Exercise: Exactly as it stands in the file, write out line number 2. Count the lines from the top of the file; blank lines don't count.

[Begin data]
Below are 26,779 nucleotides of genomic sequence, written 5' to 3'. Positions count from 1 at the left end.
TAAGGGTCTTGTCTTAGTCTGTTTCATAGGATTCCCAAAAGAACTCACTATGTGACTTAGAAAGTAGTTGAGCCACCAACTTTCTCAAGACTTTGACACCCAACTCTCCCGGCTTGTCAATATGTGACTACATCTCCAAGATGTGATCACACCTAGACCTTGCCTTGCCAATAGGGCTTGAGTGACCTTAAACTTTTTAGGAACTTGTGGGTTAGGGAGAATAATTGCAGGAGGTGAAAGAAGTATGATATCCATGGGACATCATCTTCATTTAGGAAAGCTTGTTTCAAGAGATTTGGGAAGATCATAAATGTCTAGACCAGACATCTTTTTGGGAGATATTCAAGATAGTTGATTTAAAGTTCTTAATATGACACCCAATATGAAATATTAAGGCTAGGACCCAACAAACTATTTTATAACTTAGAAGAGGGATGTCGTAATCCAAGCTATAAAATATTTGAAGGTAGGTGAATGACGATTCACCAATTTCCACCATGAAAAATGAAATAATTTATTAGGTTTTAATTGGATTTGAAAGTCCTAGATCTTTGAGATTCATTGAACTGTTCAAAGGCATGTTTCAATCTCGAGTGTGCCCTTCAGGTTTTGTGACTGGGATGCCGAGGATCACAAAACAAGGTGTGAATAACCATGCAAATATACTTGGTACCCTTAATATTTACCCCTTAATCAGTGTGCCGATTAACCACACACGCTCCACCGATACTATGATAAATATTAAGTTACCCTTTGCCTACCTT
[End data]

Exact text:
TAAGGGTCTTGTCTTAGTCTGTTTCATAGGATTCCCAAAAGAACTCACTATGTGACTTAGAAAGTAGTTGAGCCACCAACTTTCTCAAGACTTTGACACCCAACTCTCCCGGCTTGTCAATATGTGACTACATCTCCAAGATGTGATCACACCTAGACCTTGCCTTGCCAATAGGGCTTGAGTGACCTTAAACTTTTTAGGAACTTGTGGGTTAGGGAGAATAATTGCAGGAGGTGAAAGAAGTATGATATCCATGGGACATCATCTTCATTTAGGAAAGCTTGTTTCAAGAGATTTGGGAAGATCATAAATGTCTAGACCAGACATCTTTTTGGGAGATATTCAAGATAGTTGATTTAAAGTTCTTAATATGACACCCAATATGAAATATTAAGGCTAGGACCCAACAAACTATTTTATAACTTAGAAGAGGGATGTCGTAATCCAAGCTATAAAATATTTGAAGGTAGGTGAATGACGATTCACCAATTTCCACCATGAAAAATGAAATAATTTATTAGGTTTTAATTGGATTTGAAAGTCCTAGATCTTTGAGATTCATTGAACTGTTCAAAGGCATGTTTCAATCTCGAGTGTGCCCTTCAGGTTTTGTGACTGGGATGCCGAGGATCACAAAACAAGGTGTGAATAACCATGCAAATATACTTGGTACCCTTAATATTTACCCCTTAATCAGTGTGCCGATTAACCACACACGCTCCACCGATACTATGATAAATATTAAGTTACCCTTTGCCTACCTT